Smoke from the Hutchinson Fire in the San Mateos was visible from Highway 107 last weekend.
Photos courtesy USFS.

Lightning was the cause of two new wildfires in Socorro County last week, according to Cibola National Forest and Grasslands, both in the Magdalena Ranger District.

The Hutchinson Fire, located in remote mountainous terrain in central-west San Mateo Mountains, started on Sunday, July 23, and is being attacked by Wallowa-Whitman National Forest Engine 653 and Magdalena Ranger District Crew 3. The Hutchinson Fire exhibited moderate fire behavior and was zero percent contained as of Tuesday.

The Hutchinson Fire is not a threat to any values at risk or communities, and there are no evacuations in effect.

The Rowden Tank Fire, also located in remote mountainous terrain in the northwest Magdalena Mountains, started on July 19 and burned 7.5 acres. Responding to that fire were the Magdalena Ranger District Apache Kid crew, Firestorm initial attack hand crews and air resources. As of Tuesday, the Rowden Tank was exhibiting minimal fire behavior.

Earlier this month, a lightning strike on July 14 was the cause of the Hardy Fire, southwest of Italian Peak in the Magdalena Mountains. Responding to the fire were the USFA Salmon Rappelers from Central Idaho, Lincoln National Forest Smokey Bear Hot Shots, Wallowa-Whitman National Forest Engine 653, Magdalena Ranger District Engine 632 and air resources. As of Tuesday, the Hardy fire is zero percent contained and exhibiting moderate fire behavior.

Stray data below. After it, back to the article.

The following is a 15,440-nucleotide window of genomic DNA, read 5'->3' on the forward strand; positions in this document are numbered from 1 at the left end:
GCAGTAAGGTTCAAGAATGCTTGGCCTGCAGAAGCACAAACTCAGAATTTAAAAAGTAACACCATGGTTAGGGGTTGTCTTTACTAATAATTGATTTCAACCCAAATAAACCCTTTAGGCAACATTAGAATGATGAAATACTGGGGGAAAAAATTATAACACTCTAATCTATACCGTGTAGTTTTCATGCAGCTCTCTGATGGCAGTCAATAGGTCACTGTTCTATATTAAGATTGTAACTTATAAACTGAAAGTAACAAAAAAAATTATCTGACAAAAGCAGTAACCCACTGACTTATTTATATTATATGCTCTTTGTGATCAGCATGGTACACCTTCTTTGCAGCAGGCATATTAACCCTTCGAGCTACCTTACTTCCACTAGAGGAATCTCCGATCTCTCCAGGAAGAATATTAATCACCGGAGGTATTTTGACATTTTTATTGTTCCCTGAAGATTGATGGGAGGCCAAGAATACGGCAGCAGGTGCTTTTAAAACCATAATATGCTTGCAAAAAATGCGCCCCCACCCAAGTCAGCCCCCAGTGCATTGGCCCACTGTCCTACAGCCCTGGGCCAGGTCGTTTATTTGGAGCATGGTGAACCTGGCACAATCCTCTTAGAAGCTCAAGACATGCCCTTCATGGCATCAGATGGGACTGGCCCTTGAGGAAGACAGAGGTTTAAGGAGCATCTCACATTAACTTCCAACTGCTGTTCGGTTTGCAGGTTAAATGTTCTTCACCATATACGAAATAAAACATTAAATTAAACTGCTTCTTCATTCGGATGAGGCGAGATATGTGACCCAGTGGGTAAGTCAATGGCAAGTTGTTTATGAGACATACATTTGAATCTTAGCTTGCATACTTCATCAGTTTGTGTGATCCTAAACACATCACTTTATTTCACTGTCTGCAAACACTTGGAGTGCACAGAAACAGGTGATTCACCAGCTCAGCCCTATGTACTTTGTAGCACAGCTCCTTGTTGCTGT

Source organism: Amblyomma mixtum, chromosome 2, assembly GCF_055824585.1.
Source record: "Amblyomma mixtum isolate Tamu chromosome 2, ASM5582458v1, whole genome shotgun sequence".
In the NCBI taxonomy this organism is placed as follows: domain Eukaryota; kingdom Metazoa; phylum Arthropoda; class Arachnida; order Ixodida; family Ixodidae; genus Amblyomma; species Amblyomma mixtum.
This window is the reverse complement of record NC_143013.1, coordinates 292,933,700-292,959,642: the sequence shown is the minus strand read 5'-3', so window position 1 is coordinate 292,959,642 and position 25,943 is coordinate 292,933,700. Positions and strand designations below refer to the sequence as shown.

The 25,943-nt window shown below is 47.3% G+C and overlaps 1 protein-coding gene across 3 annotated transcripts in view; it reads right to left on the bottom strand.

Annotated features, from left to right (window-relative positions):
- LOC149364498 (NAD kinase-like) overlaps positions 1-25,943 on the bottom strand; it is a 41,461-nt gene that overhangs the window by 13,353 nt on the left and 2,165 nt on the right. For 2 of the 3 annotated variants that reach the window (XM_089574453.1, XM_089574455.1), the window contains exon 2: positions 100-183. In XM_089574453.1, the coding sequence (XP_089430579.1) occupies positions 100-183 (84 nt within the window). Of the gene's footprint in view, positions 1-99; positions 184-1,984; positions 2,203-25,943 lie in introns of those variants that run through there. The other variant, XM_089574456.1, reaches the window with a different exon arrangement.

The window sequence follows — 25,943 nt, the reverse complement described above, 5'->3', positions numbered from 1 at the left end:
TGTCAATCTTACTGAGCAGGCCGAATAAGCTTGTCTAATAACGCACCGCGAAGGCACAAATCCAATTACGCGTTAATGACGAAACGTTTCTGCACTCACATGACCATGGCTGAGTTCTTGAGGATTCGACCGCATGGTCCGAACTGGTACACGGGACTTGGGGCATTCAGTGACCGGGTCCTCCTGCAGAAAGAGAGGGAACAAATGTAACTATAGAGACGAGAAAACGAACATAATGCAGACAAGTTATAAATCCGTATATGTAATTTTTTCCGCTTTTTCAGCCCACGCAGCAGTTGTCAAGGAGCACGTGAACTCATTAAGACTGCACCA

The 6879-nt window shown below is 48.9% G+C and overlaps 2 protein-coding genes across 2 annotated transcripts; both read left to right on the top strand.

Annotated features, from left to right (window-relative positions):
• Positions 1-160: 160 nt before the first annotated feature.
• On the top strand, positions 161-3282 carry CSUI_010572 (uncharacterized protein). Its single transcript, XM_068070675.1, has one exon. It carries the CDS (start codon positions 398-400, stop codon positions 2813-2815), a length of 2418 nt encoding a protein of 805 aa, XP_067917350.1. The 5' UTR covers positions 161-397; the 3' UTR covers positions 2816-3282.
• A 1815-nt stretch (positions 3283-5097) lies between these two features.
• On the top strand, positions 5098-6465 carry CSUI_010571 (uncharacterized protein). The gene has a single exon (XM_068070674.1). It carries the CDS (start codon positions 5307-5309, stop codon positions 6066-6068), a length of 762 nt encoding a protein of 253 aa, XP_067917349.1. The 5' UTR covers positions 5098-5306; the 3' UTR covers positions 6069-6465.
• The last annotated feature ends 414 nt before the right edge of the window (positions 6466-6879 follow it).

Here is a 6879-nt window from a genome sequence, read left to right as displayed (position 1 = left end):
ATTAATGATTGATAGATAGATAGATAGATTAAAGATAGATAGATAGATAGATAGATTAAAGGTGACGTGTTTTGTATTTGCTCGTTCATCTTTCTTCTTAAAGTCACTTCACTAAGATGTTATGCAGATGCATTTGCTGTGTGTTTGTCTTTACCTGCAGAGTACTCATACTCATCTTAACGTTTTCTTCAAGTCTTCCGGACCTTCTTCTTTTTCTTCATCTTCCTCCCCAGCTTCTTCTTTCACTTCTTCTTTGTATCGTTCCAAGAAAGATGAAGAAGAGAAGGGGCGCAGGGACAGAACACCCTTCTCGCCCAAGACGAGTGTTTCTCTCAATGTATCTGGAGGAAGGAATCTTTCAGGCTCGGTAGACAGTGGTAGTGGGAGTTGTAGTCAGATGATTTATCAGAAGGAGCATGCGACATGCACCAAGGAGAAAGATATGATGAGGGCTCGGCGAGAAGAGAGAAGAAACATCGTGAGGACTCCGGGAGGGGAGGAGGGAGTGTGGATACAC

Crews continue to mop up and secure the fire perimeter for the Whiskey Hill fire in the Magdalena Mountains. That fire started July 11 and is 100 percent contained at 940 acres.

Idaho City Hot Shots on the Water Canyon Wildfire in the Magdalena Ranger District.

The Water Canyon fire started on July 10 and burned 71 acres. Crews continue to mop up and secure the perimeter.

Elsewhere, firefighters are battling no less than eight other wildfires in the state.

Yolynda Begay, Cibola National Forest and Grasslands Deputy Forest Supervisor, cited the teamwork of firefighters from the various agencies for their successful efforts in fighting the Water Canyon wildfire.

“In addition to our Cibola National Forest’s fire managers and support staff, we extend our appreciation to all of the responders to the Water Canyon Fire,” Begay said. “This includes USFS Salmon Helicopter Rappelers from Central Idaho, Lincoln NF Smokey Bear Hot Shots, Idaho City Hot Shots, and aerial resources. Without these highly skilled crews, the response to the Water Canyon Fire would have been much more difficult.”

Begay also commended the response to the Whiskey Hill wildfire, recognizing firefighters from the Forest Service, State Forestry, and the Bureau of Land Management.

“The fewer human-caused fires there are, the more firefighters, aircraft, and equipment there will be available to respond to fires caused by lightning,” she said. “The challenging work that the interagency fire community does to protect communities, critical infrastructure and natural resources continues to support our mission of caring for the land and serving people.”

The fire danger at Magdalena Ranger Station remains “Very High.”

Although no structures were burned in the above wildfires, New Mexico State Forestry reminds the public that wildlife preparedness is year-round and it is vital to have an emergency kit and an evacuation plan in place.

“Whether you live in the wildland-urban interface or in a rural area in the mountains, communication is key during wildfire season,” the agency said. “Monitor fire weather conditions and fire status. Have an evacuation plan for your family and pets, and ensure all family members have a copy of evacuation and contact information.”